The Ayisi Boateng apology letter I read on social media was not on a letterhead, and the signature was execrable, so much like the photocopy of a hen’s footprint that I rejected it as fake.
I changed my mind only when I read it on citifmonline.com.
Even there, I could swear that the apology was not from the heart: it was squeezed out of the man – squeezed by the fear of losing a juicy ambassadorial appointment.
My suspicion is that the fear started getting real for him (and the government) only after Abdul Malik Kweku Baako spoke on Kwame Sefa Kayi’s ‘Kokrokoo’ morning show on Peace FM.
One of two things happened after Baako spoke. One is that someone may have rushed to inform him that that journalist was one of the few sensible commentators governments listen to and that his words were likely to evoke a certain emotion in the President that was not likely to be in his favour.
The other is that the President may have ordered the Minister for Foreign Affairs to call him to order.
Baako’s contribution was a masterstroke, the language of diplomats that calls you a fool in a very nice language. It left the man naked.
Incidentally, this is the language the man, though a diplomat, did not know how to use; hence, his faux pas.
It exposed him as a man unfit for that office – like a certain man in America.
Some apology! First instinct was to reject it and continue to bay for his blood.
But I am a Ghanaian, ever so forgiving, the nature in us that has saved us from civil wars but has also left us at the mercy of clever crooks, small men drunk with power, the double-mouthed and the corrupt. Everybody takes advantage of Ghanaians.
The effect of what our Chief of Mission in South Africa was telling me was that to be favourably considered for anything from our High Commission in that country, I needed to have my New Patriotic Party (NPP) membership card in my wallet all the time.
I could imagine myself in the event of a xenophobic attack in South Africa. Where else do I run to but the High Commission! Yet at the gates of Ghana’s mission house, there stands an officer who is on strict orders to open the gates only for Ghanaians who can prove they are members of the NPP!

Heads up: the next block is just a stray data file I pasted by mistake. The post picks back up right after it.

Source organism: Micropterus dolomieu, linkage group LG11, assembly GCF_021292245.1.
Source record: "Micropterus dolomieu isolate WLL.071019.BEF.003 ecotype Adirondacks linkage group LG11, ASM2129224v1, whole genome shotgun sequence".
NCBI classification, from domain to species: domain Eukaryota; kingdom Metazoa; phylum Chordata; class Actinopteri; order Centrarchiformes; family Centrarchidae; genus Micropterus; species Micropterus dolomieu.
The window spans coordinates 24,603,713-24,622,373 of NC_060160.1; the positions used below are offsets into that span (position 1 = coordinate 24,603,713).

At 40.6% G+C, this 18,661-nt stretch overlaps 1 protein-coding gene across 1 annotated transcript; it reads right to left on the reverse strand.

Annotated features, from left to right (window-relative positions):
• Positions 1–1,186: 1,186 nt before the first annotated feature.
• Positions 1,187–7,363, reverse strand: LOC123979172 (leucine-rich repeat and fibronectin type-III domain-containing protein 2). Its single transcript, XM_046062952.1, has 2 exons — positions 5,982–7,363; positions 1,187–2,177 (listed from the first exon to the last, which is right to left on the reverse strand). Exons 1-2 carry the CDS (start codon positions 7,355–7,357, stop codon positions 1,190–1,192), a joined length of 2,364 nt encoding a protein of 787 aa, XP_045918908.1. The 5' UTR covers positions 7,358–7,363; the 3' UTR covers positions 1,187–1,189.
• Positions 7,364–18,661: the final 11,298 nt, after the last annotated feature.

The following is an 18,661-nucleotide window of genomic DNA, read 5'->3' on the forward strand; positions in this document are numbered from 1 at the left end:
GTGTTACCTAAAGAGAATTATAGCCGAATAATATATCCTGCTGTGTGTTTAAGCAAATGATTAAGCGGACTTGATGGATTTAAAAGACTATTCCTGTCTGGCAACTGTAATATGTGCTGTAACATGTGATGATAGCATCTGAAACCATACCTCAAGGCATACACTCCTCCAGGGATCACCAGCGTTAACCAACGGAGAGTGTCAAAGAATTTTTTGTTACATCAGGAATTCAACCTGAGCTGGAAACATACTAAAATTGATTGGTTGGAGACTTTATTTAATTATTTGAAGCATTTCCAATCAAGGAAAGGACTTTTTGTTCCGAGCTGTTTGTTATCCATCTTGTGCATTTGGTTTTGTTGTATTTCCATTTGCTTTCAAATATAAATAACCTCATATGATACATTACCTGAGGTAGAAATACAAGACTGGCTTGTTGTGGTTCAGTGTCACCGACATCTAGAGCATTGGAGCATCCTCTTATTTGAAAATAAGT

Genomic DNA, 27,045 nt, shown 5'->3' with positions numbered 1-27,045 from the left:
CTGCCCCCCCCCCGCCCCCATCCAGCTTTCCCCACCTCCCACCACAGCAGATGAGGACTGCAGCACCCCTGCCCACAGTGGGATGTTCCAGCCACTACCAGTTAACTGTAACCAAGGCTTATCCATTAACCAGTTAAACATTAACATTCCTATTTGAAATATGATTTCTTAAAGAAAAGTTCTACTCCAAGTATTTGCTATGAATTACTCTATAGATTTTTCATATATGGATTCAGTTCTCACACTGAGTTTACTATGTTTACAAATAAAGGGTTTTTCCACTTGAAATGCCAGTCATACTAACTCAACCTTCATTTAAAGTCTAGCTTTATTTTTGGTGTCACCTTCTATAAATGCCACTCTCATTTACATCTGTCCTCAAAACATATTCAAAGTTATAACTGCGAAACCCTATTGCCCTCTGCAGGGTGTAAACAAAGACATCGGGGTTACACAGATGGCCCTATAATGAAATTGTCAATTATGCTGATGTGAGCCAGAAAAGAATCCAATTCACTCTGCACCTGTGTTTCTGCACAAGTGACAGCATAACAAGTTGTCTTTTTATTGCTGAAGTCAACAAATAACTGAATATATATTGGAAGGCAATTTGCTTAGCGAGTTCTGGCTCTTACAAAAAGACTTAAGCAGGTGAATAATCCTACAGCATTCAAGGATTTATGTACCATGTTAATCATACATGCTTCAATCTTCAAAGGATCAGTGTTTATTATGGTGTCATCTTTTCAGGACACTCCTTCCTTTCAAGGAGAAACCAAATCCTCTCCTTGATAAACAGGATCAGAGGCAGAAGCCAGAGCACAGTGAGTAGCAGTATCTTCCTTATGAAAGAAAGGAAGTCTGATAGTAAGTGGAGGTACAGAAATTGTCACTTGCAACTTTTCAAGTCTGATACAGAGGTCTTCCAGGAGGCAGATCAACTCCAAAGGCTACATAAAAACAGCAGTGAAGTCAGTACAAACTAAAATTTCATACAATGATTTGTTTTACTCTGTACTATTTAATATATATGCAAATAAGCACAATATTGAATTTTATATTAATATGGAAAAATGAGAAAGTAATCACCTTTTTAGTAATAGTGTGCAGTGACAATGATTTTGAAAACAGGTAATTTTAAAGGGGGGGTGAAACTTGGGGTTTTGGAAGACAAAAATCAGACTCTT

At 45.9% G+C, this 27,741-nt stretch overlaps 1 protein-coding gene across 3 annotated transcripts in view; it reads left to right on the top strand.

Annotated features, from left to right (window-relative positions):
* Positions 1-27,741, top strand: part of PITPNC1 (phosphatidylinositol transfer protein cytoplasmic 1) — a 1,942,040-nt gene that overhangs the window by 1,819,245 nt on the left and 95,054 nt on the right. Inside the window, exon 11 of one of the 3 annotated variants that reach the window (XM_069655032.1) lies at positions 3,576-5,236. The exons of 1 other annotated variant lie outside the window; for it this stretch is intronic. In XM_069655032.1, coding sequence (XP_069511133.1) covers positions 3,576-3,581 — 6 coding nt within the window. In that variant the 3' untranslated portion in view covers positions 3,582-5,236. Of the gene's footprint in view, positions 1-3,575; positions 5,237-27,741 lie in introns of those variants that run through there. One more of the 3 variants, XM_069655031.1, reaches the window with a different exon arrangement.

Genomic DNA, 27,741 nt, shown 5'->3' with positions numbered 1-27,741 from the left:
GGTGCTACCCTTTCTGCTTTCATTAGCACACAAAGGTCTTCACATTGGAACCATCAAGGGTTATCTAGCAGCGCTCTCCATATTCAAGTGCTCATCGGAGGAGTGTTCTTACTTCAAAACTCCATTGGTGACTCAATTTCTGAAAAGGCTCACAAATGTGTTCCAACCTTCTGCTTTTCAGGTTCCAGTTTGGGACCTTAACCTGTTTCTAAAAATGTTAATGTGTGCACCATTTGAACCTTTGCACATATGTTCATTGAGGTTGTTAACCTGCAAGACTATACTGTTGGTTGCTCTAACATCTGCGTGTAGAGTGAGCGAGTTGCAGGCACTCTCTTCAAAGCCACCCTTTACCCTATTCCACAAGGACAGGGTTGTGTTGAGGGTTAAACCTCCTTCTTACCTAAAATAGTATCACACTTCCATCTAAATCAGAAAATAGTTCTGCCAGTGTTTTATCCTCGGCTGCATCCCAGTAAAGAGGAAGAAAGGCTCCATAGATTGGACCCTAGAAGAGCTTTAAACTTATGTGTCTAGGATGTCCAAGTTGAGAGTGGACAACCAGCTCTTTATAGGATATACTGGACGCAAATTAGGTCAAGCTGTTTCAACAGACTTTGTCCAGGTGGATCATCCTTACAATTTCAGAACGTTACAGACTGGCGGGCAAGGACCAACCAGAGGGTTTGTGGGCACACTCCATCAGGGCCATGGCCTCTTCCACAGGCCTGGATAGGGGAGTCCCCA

In what other context am I supposed to read Ayisi Boateng’s words?
Democracy is the rule of the law, the media and civil society.
The Ayisi Boateng brouhaha is a triumph for free press, and I consider it providential that democracy has come to Ghana in the era of social media, particularly this animal called WhatsApp.
Thanks to technology and the media, I can foresee the next five years when corruption, as we knew it in the Acheampong era (late 1970s-mid 80s) and the last three years in Ghana, would be totally or partially non-existent.
Did I read somewhere that some people in Ghana were threatening street demonstrations to demand the reinstatement of Ayisi Boateng if the President should sack him?
What is happening to our humanity? Our very essence as a thinking race is fast becoming questionable – has been since 1992.
What did it matter if the man was an NPP financier?
Without suggesting that Ayisi Boateng has crooked financial sources (I don’t know him from Adam), I invite you to imagine what I can do for my party if I succeed in landing safely in Europe or America with even a matchbox of crack cocaine.
In the new culture of Ghana, I will overnight become noticeable at party headquarters and qualify to be a board member or an ambassador.
Yet, besides foolhardiness or the irrepressible desire for wealth and fame, one doesn’t necessarily need brains to do drugs.
While at it, isn’t it worrying that people to whom we have credited a modicum of wisdom, Ghanaians to whom we have accorded respectability and who have impressed us with degrees and accomplishments are suddenly turning their backs to all of these in preference for wealth that comes from being notable for lies on morning radio?
We are losing our humanity as a people. Once upon a time, you could swear that the Ghanaian would not do or say this or that. Well, that was in the era where you could be wealthy yet shunned because your source of wealth was doubtful.
In Essikado, where Nana Nketsia now reigns, there used to be a multi-storey apartment in the early 1960s which nobody wanted to rent. It was not a haunted house.
Rumour was that, it was built with juju money. The owner had no friend; she walked alone. We, the children, turned down her gifts and tips. Friends tell me that this used to be the culture in other parts of Gold Coast/Ghana.
Not anymore. In the name of politics, and to keep our party in power or to force our way into power, we would lie without scratching the head.
Truth? Who eats truth? The Ga will exclaim, “Anokwale po!” and the Asante will sing, “Yenom nsa a wo se shirt”.
We are fast approaching an era when God may not matter when politics beckons.
For fear of politicians such as George Ayisi Boateng, people (especially contractors) keep two party cards – NPP and NDC. Ghanaians will do anything for money.